When it comes to tower defense games you should certainly know the drill by now, defend a position against waves of enemies that increase in difficulty. There’s nothing glitzy or clever about Defense Grid 2, it’s pure tower defense fun with a rough story laced over the top of the campaign in an attempt to give the game some grounding – it doesn’t work and I barely took any notice of the rather annoying one-liner companions that you get paired with.
There are five chapters to get through totalling twenty missions plus a prologue. DG2 also comes with multiplayer for when you’ve had your fill of the campaign, but if you only have eyes for the single player campaign, you’ll be pleased to know that there’s a whole host of content available in each campaign – you can opt for a straight up story mode or take on a more challenging wave of enemies by playing with buffs or limiters to your arsenal, each level may then be taken on at easy, normal, hard or elite mode.
When placing towers, the trick is to manage your resources carefully, which tower do you place or do you upgrade your existing towers – whichever you decide your main goal is to stop the aliens from stealing your power cores and to maximise your chances of destroying them you can place towers along their route to make the path to their goal longer, you can even direct enemies right the way around your tower groups making them spend as much time as possible in your tower’s area of attack.
Once you get through several levels, modifiers are available to your towers and can be applied before you start a level. This affects their behaviour towards enemies and can prove vital to your existence if your strongest cannon tower is focusing its firepower on the toughest enemy on the playing field.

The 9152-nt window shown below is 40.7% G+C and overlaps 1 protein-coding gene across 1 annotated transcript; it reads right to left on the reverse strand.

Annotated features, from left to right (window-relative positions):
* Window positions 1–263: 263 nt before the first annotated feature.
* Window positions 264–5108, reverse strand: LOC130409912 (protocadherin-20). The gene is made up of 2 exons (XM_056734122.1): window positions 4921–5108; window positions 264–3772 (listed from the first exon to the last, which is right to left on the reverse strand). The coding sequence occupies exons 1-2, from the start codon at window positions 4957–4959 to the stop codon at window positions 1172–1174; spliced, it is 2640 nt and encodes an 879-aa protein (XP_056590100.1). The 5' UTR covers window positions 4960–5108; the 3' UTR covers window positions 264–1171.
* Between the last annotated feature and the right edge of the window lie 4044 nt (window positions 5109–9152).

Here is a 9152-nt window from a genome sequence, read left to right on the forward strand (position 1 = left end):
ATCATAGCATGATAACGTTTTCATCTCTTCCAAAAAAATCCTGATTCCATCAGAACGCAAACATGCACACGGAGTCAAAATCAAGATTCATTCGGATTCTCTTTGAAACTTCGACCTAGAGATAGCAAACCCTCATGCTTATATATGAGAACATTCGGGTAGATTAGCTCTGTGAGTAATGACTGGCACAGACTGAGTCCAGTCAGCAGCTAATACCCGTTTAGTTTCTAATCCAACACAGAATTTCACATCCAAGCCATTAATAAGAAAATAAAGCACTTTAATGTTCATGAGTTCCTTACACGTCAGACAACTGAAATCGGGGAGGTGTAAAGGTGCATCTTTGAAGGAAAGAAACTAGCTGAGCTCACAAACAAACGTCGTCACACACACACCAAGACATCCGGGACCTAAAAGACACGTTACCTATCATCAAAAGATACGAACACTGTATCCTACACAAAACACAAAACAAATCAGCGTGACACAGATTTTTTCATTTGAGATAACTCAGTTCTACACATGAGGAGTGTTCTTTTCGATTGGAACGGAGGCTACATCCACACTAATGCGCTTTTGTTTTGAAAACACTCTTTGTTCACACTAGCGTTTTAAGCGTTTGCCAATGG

You’d be forgiven in thinking this all sounds simple, while the concept is rather old hat with many games adopting wave based mechanics, DG2 puts up a challenge right off the bat. Placing towers haphazardly won’t help you in protecting your power cores and while there’s a fine line between a challenge and frustration at not being able to pass a level, DG2 balances this perfectly and will certainly offer gamers a great place to be challenged.
Looks wise DG2 is your standard arcade fare, you won’t be singing any praises about high class visuals! The cheesy one-liners are rather annoying and far from amusing, you might also want to turn down the SFX. In the heat of battle the blaze of gunfire is rather unpleasant on your ears and the soft Sci-fi sounds of the music score is far more pleasant than the chug chug of gunfire.
Multiplayer offers up two modes, a straight up co-op battle or a versus fight which is like a tug of war. As one player defeats enemies, they are buffed up and teleported to the other player until one of you is overrun. It makes for some fun gaming often resulting in one or two hairy moments but neither mode is strong enough alone to sell this game.
If you’re into tower defense games and want a game that offers up a whole set of buffs and options that will challenge your tactical mind, then you needn’t look further than DG2 – fans of the series will be right at home while those wanting some new-gen magic may feel rather short changed.
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